Police pursue steroids theory in Oscar case
Boxes of drugs seized from a bedside drawer in the home of Olympian Oscar Pistorius are the subject of a barrage of laboratory tests.
Blood and urine samples taken from the Blade Runner the day he allegedly shot his girlfriend, model Reeva Steenkamp, are also being tested.
The aim: to show whether the sportsman was either in the possession of or on steroids at the time of the killing.
Asked about the reported discovery of drugs, Pistorius's lawyer Kenny Oldwadge said last night: "I am not going to comment on that.
''The allegation has not been levelled against us or specifically put to us so I am not going to comment on it.''
Unconfirmed reports suggest Pistorius, when questioned by police about the drugs, claimed he had been keeping them for someone. It is not known whether the identity of this person is known.
Steroid sales are strictly controlled by law, with the drugs usually obtainable only through a doctor's prescription, and then for a limited time only because of their severe side-effects.
The University of the Free State is conducting the tests on the drugs, blood and urine without cost and as a matter of urgency.
The drugs have also been sent for testing by the police forensics science laboratory, and pharmacists have been called on to ascertain whether they are, in fact, steroids.
Today, Pistorius will appear in the Pretoria Magistrate's Court - for the start of his two-day bail hearing - and Steenkamp will be buried in a private funeral in Port Elizabeth.
Steenkamp was shot several times in Pistorius's R4-million home in a Pretoria estate in the early hours of February 14.
Pistorius has not yet pleaded but has said he shot her by mistake, thinking she was an intruder.
The bathroom door, removed from the house because it is key to the state's case, was yesterday examined by a ballistics expert for the athlete's defence team.
While neither police nor Pistorius's legal team would yesterday comment on the suspected steroids, police sources said the drugs and several syringes, all still sealed, were found in a bedroom in the luxury Silver Woods Country Estate home of Pistorius.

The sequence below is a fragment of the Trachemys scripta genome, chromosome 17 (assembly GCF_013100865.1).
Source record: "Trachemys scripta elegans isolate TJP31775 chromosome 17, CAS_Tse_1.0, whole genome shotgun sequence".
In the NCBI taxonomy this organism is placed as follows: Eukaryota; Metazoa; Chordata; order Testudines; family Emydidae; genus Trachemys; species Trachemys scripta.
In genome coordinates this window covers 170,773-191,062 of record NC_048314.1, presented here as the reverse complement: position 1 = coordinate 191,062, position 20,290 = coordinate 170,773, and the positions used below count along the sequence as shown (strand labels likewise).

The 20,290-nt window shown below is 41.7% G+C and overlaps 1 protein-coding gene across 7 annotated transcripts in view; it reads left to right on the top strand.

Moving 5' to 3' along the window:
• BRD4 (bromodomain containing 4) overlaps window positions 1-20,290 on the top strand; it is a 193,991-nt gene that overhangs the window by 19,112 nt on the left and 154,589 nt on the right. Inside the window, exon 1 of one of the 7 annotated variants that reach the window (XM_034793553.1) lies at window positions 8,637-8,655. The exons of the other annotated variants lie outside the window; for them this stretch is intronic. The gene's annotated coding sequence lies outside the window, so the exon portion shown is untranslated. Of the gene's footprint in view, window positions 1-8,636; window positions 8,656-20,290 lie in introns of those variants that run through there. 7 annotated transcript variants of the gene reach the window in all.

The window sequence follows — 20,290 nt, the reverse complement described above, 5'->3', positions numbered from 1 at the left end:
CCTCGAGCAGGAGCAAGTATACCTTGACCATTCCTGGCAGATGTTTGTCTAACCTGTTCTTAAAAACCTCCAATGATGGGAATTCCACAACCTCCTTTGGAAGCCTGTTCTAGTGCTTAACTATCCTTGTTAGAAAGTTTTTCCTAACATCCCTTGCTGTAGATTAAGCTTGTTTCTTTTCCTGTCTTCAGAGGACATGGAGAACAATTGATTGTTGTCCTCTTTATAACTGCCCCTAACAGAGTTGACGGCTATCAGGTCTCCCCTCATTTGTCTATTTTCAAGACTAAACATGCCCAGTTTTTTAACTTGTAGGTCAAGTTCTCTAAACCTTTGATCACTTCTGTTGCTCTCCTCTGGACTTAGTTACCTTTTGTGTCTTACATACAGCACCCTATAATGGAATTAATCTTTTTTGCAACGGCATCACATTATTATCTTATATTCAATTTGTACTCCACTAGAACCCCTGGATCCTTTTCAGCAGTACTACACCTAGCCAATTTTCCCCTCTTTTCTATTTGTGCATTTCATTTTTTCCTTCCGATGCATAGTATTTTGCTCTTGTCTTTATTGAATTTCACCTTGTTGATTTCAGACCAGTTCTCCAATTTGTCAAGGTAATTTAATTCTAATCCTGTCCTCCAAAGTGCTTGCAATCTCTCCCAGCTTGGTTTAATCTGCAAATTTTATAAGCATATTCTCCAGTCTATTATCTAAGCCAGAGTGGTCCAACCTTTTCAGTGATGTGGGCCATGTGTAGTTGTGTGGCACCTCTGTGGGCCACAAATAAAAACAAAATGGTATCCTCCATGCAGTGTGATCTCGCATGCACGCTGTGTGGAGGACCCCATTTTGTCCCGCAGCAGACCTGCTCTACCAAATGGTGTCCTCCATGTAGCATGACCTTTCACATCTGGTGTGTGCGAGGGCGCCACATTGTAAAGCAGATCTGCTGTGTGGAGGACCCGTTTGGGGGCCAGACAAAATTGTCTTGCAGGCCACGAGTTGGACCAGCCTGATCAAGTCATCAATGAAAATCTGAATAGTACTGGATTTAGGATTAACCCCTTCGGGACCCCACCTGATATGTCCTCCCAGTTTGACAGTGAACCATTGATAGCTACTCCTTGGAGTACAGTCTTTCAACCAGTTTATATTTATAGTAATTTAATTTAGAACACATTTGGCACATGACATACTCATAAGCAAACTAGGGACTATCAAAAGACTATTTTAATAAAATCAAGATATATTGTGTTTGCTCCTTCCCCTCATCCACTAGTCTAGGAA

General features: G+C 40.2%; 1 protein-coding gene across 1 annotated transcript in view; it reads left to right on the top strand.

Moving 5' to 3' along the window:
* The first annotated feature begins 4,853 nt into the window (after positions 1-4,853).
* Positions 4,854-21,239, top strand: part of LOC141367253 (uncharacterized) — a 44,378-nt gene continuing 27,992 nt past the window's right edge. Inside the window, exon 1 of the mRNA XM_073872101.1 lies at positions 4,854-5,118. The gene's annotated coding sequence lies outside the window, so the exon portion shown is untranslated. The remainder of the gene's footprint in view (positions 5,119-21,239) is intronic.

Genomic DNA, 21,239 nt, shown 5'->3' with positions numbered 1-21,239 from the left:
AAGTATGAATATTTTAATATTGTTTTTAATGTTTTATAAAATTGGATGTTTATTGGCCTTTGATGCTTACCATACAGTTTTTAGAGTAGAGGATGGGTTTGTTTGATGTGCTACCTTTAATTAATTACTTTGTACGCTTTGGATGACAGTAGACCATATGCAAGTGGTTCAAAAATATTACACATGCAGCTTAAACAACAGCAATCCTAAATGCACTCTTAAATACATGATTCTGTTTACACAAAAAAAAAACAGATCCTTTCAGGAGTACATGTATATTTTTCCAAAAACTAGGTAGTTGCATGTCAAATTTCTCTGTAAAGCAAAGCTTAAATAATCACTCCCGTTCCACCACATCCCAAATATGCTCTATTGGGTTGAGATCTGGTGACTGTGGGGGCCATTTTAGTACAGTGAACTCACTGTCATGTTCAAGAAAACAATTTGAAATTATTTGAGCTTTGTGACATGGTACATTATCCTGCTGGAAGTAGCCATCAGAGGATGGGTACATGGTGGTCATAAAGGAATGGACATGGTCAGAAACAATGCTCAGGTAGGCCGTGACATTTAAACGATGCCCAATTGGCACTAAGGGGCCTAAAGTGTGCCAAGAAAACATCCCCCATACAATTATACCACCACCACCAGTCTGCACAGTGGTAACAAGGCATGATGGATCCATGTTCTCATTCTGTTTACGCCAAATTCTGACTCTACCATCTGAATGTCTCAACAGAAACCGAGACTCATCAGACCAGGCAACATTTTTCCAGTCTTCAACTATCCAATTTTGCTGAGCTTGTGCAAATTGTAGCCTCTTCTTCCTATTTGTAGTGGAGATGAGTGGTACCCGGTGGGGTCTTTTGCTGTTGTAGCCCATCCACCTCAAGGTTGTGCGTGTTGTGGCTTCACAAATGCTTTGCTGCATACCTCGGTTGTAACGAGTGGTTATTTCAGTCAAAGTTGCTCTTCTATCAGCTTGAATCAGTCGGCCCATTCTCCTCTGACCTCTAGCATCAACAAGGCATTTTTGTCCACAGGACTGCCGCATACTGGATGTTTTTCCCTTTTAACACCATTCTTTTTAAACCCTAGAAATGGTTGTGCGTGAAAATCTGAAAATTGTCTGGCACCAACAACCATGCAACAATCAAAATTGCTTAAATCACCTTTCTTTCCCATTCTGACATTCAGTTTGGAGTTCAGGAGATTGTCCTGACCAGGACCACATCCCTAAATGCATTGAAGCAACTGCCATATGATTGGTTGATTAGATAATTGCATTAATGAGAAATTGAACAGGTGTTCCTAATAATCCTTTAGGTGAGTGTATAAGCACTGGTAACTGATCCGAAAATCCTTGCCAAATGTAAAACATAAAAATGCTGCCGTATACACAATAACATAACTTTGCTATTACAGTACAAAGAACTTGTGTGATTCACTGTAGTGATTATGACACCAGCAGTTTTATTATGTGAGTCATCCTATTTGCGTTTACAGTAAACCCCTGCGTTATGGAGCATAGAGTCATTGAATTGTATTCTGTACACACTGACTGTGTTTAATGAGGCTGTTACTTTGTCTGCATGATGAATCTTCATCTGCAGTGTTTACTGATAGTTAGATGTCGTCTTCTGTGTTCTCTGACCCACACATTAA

A senior police officer told The Times they were found in a drawer in a bedroom.
"The drugs and syringes were found shortly after the house was sealed off . crime scene investigators were searching a room linked to the crime when they found them .
"Along with the drugs and syringes, officers seized the victim's iPad and cellphones. They are being analysed by computer data experts, who have retrieved important information, including SMSes and social-media site messages, which are potential keys in establishing the motive," he said.
Another officer said investigators had retrieved evidence of sexual activity from Pistorius's bedroom. "They are being analysed for DNA to determine who they belong to and whether they originate from the night of the killing.
"This, along with the estate's CCTV footage showing Steenkamp's arrival and telephone calls to the estate's security guards, will be part of the state's case," said the policeman. Of concern to investigators was that Pistorius's car, which had been parked in his driveway that night, had not been examined, he said. "The keys were apparently in the ignition, but no reason could be given as to why they were not removed or why it was left standing there and not parked in one of the three garages. The car has been given back to the family so any potential forensic [evidence] could be lost."
Police spokesman Lieutenant-Colonel Katlego Mogale declined to comment: "I will not speak . the investigation is sensitive . we will issue a statement after the bail application."
Further attempts last night to reach lawyer Oldwadge by phone and SMS were unsuccessful.